In 2010, the start of a dramatic shift took place. Rather than focusing only on accommodations, assessment experts began to recognize that any student might have an accessibility need that could be addressed if state tests were designed with the principles of universal design in mind (Rose & Meyer, 2002; Thompson et al., 2004) and if features of the assessment were broadened to address some of these accessibility needs.
The paradigm shift that emerged in 2010 was promoted as part of the Race-to-the-Top Assessments funding initiative, which provided funding for consortia of states to develop innovative computer-based assessments. This funding initiative identified the need for accessibility (rather than only accommodations) when it funded two consortia of states to develop rigorous, more innovative assessments based on common college- and career-ready standards and required that the assessments be accessible for a wide range of students (U.S. Department of Education, 2009). The two funded consortia—the Partnership for Assessment of Readiness for College and Careers (PARCC) and the Smarter Balanced Assessment Consortium (Smarter Balanced)—both identified a three-tier structure for ensuring accessibility in their assessments (PARCC, 2015; Smarter Balanced, 2016).
The three-tiered approach used by PARCC and Smarter Balanced defined the tiers of accessibility in terms of the student needs they were intended to serve and which types of changes to materials and procedures might be used by those students. Both consortia provided accessibility approaches not only for those students who in the past had access to accommodations or other accessibility features (i.e., students with disabilities, ELs, and ELs with disabilities), but also for students who had not had access to accommodations or other accessibility features in the past (i.e., other general education students).
Assessments designed specifically for ELs and students with the most significant cognitive disabilities also adopted tiered approaches. Two assessments of English language proficiency (ELP) —English Language Proficiency Assessment for the 21st Century (ELPA21) and WIDA assessments—identified tiers for the ELs taking those assessments (ELPA21, 2015; WIDA, 2015). Similarly, the two consortia for alternate assessments based on alternate achievement standards (AA-AAS) —Dynamic Learning Maps (DLM) and National Center and State Collaborative (NCSC)/Multi State Alternate Assessment (MSAA) —identified tiers for students with the most significant cognitive disabilities (Dynamic Learning Maps, 2016; National Center and State Collaborative, 2015).
Current literature supports the notion of accessibility as a broader concept, one that benefits all students. This literature is based, in part, on the greater possibility of providing different accessibility features and accommodations to different students through a technology platform (e.g., Christensen, Shyyan, & Johnstone, 2014; Thurlow, Lazarus, Albus, & Hodgson, 2010; Thurlow, Quenemoen, & Lazarus, 2011). This approach is consistent with the push to develop assessments for the widest range of students from the beginning while maintaining the validity of results generated by the assessment. It is consistent with the requirement that all students are to work toward grade-level content standards that are aligned with college and career readiness, based either on grade-level achievement standards (for nearly all students) or alternate achievement standards (only for those students with the most significant cognitive disabilities) (U.S. Department of Education, 2015a). It is reinforced by the 2015 reauthorization of the Elementary and Secondary Education Act (ESEA, now titled the Every Student Succeeds Act–ESSA), and with the guidance provided to reviewers of states’ assessment systems (U.S. Department of Education, 2015b).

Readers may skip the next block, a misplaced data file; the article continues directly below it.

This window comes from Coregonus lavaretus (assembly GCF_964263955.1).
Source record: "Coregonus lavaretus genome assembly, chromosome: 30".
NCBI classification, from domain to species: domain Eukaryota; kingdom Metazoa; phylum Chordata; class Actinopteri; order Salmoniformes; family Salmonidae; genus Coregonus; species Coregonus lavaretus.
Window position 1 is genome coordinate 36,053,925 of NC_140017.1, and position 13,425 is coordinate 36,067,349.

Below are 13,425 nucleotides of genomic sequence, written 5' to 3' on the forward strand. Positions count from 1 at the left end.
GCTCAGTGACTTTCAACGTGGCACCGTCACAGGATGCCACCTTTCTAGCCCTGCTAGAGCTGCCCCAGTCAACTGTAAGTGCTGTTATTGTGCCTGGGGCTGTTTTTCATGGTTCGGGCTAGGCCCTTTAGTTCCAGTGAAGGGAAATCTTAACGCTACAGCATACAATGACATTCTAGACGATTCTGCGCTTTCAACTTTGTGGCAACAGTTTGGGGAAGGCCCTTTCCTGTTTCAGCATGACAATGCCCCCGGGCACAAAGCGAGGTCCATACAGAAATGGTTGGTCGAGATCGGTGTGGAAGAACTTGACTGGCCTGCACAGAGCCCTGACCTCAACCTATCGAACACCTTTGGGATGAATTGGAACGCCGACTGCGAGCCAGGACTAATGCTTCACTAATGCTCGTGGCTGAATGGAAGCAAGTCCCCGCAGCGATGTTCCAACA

Current research suggests that the use of pre-identified accessibility features and accommodations should be based on individual student needs and preferences to be most effective (Christensen, Shyyan, Rogers, & Kincaid, 2014; Shyyan, Christensen, Rogers, & Kincaid, 2014). Also, in order to provide optimal results, accessibility features and accommodations must be similar or identical to the accessibility features and accommodations used in the classroom. The process of making accessibility decisions must be done with integrity so that these features and accommodations produce valid results reflective of what students know and can do (Elliott & Thurlow, 2006; Elliott, Kratochwill, & Schulte, 1999).
Although making decisions about accommodations has always been challenging (Ketterlin-Geller et al., 2007; Shriner & DeStefano, 2003), the new system of accessibility features and accommodations poses additional challenges for specialists in measurement, curriculum, special education, English as a second language (ESL)/bilingual education, and general education, who are now asked to make informed decisions on how larger numbers of their students participate in assessments. Simply providing definitions of the new features and accommodations is not enough. Targeted training, including specific approaches to using data to inform decisions, needs to be implemented so that educators can make optimal decisions. These methodologies are needed by educators who may not have had to make these decisions before (for instance, general education teachers), yet are also needed by members of IEP teams to ensure that their decisions are informed by data (Ketterlin-Geller et al., 2007; Mariano, Tindal, Carrizales, & Lenhardt, 2009).
Although instructional and assessment accessibility features and accommodations are provided to students, there is evidence that they do not always lead to valid results. For example, students are sometimes over-accommodated or under-accommodated, which may lead to ineffective use of the accessibility features and accommodations provided and have an impact on students’ test performance (Shyyan, Thurlow, Christensen, Lazarus, Paul, & Touchette, 2016).